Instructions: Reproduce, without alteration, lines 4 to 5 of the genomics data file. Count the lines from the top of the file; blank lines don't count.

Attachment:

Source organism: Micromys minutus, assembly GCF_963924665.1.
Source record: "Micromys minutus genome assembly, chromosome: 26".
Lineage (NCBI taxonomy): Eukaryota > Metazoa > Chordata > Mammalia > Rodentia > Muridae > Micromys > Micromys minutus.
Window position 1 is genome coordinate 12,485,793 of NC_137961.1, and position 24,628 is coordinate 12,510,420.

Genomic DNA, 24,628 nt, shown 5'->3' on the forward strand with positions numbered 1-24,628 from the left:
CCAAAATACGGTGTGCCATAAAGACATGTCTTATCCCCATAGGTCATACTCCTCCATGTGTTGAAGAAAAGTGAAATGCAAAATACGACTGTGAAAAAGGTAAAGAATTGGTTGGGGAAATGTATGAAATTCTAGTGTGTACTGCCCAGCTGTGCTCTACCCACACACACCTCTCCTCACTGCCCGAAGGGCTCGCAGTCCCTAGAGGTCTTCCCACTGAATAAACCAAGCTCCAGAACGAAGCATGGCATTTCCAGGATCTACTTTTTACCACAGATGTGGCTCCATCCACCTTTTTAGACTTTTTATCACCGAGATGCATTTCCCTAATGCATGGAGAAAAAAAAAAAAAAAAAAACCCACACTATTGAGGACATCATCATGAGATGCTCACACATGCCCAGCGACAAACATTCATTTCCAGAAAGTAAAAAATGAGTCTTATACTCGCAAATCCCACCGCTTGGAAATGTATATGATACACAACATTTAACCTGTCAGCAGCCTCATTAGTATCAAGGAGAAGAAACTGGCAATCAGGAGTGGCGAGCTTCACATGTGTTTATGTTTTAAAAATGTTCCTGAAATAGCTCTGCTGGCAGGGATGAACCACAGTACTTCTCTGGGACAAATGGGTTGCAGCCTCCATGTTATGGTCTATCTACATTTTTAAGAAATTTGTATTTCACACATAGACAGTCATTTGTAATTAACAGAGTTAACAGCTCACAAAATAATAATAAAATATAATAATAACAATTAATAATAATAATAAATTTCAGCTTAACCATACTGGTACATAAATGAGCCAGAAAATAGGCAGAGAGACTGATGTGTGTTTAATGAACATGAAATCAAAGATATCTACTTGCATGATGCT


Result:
Window position 1 is genome coordinate 12,485,793 of NC_137961.1, and position 24,628 is coordinate 12,510,420.

Genomic DNA, 24,628 nt, shown 5'->3' on the forward strand with positions numbered 1-24,628 from the left: